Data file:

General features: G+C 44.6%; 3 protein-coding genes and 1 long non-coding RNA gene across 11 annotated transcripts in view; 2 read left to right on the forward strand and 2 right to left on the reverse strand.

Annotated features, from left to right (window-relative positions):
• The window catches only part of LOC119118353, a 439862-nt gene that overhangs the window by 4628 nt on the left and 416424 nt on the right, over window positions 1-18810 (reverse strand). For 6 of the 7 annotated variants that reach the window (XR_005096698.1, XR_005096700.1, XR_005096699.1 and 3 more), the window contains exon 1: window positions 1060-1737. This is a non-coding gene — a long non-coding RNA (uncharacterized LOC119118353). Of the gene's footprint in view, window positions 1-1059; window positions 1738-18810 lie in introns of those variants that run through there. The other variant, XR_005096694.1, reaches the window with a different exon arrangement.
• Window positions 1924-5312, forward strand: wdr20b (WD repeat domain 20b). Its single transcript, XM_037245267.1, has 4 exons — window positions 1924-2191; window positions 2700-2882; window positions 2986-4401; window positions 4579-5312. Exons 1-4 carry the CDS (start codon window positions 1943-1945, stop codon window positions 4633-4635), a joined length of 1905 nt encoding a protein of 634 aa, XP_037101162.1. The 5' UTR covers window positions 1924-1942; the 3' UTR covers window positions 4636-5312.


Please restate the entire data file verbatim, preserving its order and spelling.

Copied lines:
General features: G+C 44.6%; 3 protein-coding genes and 1 long non-coding RNA gene across 11 annotated transcripts in view; 2 read left to right on the forward strand and 2 right to left on the reverse strand.

Annotated features, from left to right (window-relative positions):
• The window catches only part of LOC119118353, a 439862-nt gene that overhangs the window by 4628 nt on the left and 416424 nt on the right, over window positions 1-18810 (reverse strand). For 6 of the 7 annotated variants that reach the window (XR_005096698.1, XR_005096700.1, XR_005096699.1 and 3 more), the window contains exon 1: window positions 1060-1737. This is a non-coding gene — a long non-coding RNA (uncharacterized LOC119118353). Of the gene's footprint in view, window positions 1-1059; window positions 1738-18810 lie in introns of those variants that run through there. The other variant, XR_005096694.1, reaches the window with a different exon arrangement.
• Window positions 1924-5312, forward strand: wdr20b (WD repeat domain 20b). Its single transcript, XM_037245267.1, has 4 exons — window positions 1924-2191; window positions 2700-2882; window positions 2986-4401; window positions 4579-5312. Exons 1-4 carry the CDS (start codon window positions 1943-1945, stop codon window positions 4633-4635), a joined length of 1905 nt encoding a protein of 634 aa, XP_037101162.1. The 5' UTR covers window positions 1924-1942; the 3' UTR covers window positions 4636-5312.